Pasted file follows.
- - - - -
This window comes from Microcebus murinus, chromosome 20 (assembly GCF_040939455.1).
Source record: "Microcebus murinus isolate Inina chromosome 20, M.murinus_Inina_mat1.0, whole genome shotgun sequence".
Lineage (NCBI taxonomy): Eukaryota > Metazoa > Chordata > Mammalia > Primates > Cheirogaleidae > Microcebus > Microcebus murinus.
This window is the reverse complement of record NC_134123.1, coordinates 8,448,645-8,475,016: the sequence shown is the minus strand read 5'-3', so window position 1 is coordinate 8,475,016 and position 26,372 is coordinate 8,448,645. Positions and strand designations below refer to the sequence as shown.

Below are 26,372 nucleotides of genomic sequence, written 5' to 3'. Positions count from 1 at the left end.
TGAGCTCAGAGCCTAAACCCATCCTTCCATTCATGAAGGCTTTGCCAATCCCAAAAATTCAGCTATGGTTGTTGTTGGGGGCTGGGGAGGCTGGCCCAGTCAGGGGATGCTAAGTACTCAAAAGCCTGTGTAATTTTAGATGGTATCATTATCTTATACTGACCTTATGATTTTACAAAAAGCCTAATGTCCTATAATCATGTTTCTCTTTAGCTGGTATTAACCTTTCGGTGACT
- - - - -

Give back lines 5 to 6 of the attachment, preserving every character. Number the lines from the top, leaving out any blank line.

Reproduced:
Below are 26,372 nucleotides of genomic sequence, written 5' to 3'. Positions count from 1 at the left end.
TGAGCTCAGAGCCTAAACCCATCCTTCCATTCATGAAGGCTTTGCCAATCCCAAAAATTCAGCTATGGTTGTTGTTGGGGGCTGGGGAGGCTGGCCCAGTCAGGGGATGCTAAGTACTCAAAAGCCTGTGTAATTTTAGATGGTATCATTATCTTATACTGACCTTATGATTTTACAAAAAGCCTAATGTCCTATAATCATGTTTCTCTTTAGCTGGTATTAACCTTTCGGTGACT